I can't imagine what other "options" would have served me better than my headsails after the passage of the front, and the wind started blowing @ 30+... My main would have had my vane struggling, and as I was singlehanded, reducing the threat of an accidental jibe was paramount for me... I've rigged my running backs so that they clear the boom and double-reefed main, so I can leave both of them on when double-reefed, but on many boats that's not the case, and an accidental jibe with the backstay on and unattended can be disastrous...

If you're not able to furl a headsail sailing downwind without using the blanketing effect of the main, something is wrong... Most likely, you've gotten caught with your pants down, so to speak, and have waited too long to furl it in conjunction with the building wind strength, to begin with...

Here's another example of the difficulty of sailing deep before the wind with a lot of main up... This is my friend Glenn at the helm of a Trintella 50 we were running to the islands, taken in the Stream off Hatteras... The Trintella has a massive main, and a relatively small self-tacking jib which is pretty ineffective DDW... We were rigged for speed, trying to get across the Stream before nightfall and the breeze began to move to the N-NE, so were overpowered with as much main up as we dared for the time being...

The Trintella has deeply swept-back spreaders, which can be a huge liability in such conditions... Steering that boat in those conditions took a lot of effort, 2 hours at the wheel was a real workout, and the autopilot wouldn't come close to handling the conditions consistently, or averting round-ups or screaming broaches... Had I been singlehanding or having to rely on self-steering alone, there really would have been no alternative to run under headsail alone, or so deeply reef the main that the boat would be for all intents and purposes, running under bare poles...



Last edited by JonEisberg; 09-30-2013 at 11:11 AM.
Reply With Quote Share with Facebook
  #74  
Old 09-30-2013
T37Chef's Avatar
Senior Member
 
Join Date: Oct 2006
Location: Maryland
Posts: 3,954
Thanks: 16
Thanked 23 Times in 22 Posts
Rep Power: 8
T37Chef will become famous soon enough
Re: Got to Stop being Stupid

I'm more curious about that bird in your photo Jon Almost looks Photoshoped
__________________
Shawn
Tartan 37 - S/V Windgeist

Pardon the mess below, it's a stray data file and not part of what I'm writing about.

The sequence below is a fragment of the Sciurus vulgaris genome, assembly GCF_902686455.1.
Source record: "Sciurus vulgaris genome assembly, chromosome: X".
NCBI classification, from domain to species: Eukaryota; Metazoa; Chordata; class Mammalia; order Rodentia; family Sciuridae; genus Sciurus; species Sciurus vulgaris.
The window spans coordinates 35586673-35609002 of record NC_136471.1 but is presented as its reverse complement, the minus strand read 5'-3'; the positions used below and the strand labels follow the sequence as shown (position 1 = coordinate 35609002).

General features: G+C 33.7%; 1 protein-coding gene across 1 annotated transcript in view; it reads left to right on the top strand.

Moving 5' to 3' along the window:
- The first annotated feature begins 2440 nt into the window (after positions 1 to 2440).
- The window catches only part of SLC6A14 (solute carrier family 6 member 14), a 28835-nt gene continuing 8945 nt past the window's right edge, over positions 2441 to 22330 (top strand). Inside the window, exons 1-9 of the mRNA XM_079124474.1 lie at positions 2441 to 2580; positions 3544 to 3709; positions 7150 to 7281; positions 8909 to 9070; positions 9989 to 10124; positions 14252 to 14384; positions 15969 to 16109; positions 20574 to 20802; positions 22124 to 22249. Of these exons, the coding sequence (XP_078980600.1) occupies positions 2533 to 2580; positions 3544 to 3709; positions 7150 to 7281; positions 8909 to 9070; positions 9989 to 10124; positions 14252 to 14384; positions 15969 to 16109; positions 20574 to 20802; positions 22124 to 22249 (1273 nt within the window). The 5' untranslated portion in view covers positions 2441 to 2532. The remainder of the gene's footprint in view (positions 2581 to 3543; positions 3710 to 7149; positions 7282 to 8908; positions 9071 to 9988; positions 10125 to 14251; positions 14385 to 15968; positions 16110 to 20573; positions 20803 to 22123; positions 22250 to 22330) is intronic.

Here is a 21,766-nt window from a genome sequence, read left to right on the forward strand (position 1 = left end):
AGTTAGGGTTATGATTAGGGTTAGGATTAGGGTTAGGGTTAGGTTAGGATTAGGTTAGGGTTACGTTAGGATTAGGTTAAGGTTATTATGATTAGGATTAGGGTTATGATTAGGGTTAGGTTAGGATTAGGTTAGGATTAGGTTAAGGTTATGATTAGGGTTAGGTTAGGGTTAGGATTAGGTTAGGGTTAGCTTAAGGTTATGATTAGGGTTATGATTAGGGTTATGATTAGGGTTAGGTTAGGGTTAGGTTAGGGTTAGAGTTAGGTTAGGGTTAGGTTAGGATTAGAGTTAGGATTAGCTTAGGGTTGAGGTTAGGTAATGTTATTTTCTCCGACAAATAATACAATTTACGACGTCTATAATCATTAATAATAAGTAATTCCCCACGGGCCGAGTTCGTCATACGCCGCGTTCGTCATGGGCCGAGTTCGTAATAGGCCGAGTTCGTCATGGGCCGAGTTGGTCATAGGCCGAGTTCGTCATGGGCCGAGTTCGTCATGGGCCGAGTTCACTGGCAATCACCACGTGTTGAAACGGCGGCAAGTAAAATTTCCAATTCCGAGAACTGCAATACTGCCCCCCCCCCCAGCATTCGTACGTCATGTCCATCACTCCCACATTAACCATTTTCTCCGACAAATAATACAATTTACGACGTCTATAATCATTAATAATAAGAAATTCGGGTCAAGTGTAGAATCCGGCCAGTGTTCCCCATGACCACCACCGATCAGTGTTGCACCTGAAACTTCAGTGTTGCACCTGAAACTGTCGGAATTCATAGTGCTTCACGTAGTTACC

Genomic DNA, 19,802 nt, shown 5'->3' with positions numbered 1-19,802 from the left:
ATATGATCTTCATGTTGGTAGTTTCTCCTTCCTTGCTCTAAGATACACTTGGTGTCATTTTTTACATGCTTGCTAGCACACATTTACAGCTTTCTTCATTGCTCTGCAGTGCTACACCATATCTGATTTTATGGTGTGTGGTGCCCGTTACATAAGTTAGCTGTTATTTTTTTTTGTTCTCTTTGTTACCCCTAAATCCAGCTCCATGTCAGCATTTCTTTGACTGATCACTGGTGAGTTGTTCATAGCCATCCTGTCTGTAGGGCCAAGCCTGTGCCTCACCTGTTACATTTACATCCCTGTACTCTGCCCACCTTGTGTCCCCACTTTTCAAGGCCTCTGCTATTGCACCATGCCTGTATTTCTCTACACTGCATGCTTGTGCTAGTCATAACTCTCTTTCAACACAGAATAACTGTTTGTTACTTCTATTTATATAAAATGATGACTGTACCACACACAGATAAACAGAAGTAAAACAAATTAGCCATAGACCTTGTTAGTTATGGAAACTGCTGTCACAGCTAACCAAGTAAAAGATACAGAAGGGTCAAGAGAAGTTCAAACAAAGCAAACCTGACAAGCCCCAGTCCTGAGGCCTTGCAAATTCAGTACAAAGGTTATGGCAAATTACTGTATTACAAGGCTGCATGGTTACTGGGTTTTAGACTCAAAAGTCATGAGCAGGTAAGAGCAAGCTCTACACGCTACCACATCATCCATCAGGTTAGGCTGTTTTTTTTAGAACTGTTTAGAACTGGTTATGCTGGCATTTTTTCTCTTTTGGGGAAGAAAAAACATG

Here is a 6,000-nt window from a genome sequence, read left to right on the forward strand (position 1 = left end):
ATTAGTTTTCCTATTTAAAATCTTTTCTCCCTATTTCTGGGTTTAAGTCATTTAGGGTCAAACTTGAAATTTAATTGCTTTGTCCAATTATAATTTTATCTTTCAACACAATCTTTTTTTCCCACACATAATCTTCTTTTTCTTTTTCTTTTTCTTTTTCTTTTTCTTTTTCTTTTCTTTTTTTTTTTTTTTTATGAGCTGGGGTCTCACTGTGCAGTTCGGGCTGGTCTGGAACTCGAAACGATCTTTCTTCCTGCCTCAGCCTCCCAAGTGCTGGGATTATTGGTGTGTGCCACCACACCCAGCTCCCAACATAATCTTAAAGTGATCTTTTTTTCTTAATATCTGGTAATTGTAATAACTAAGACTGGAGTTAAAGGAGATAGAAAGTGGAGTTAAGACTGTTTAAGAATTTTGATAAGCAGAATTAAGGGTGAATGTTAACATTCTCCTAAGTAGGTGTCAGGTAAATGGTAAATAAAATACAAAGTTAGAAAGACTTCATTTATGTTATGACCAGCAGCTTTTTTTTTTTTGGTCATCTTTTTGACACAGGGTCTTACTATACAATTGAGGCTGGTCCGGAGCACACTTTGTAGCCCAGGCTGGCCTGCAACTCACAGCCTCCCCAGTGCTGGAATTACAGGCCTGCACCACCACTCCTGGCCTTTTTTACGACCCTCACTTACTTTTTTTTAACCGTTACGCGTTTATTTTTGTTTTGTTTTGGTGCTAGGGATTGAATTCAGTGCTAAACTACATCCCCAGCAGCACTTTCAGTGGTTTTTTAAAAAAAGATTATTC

Sailing the Chesapeake Bay


To view links or images in signatures your post count must be 10 or greater. You currently have 0 posts.

Photo by Joe McCary
Reply With Quote Share with Facebook
  #75  
Old 09-30-2013
Harborless's Avatar
Blue Horizons
 
Join Date: Nov 2010
Location: Jacksonville, Fl
Posts: 1,049
Thanks: 4
Thanked 19 Times in 16 Posts
Rep Power: 4
Harborless is on a distinguished road
Re: Got to Stop being Stupid

I think its hard to say how sails up would have affected me that day out. I mean I understand the boat is designed for sailing. Without sails up the boat didnt know its ass from its elbow once the mast got to swining around, i was basically like a pendulum. However I still think with my 110 jib ida been in trouble with my headings.
Now that I have a storm jib I would definently go out with reefed main and storm hanked if I ever met the same conditions and would not worry about being overppowered by the wind.
feels great to have a storm jib to go down to now! Yay for derelicts!
Reply With Quote Share with Facebook
  #76  
Old 09-30-2013
Senior Member
 
Join Date: Dec 2010
Posts: 3,016
Thanks: 0
Thanked 78 Times in 70 Posts
Rep Power: 4
JonEisberg will become famous soon enough
Re: Got to Stop being Stupid

Quote:
Originally Posted by T37Chef View Post
I'm more curious about that bird in your photo Jon Almost looks Photoshoped
Well, I don't do Photoshop - but if I did, I would have placed it a bit further off to the right of the frame :-)
T37Chef likes this.
Reply With Quote Share with Facebook
  #77  
Old 09-30-2013
Senior Member
 
Join Date: Dec 2010
Posts: 3,016
Thanks: 0
Thanked 78 Times in 70 Posts
Rep Power: 4
JonEisberg will become famous soon enough
Re: Got to Stop being Stupid

Quote:
Originally Posted by Harborless View Post
feels great to have a storm jib to go down to now! Yay for derelicts!
Hmmm, if you did indeed score that jib off a true derelict, you might want to think about washing it, first...

Just sayin'... :-)


Reply With Quote Share with Facebook
  #78  
Old 09-30-2013
smurphny's Avatar
Over Hill Sailing Club
 
Join Date: Feb 2009
Location: Adirondacks NY
Posts: 2,318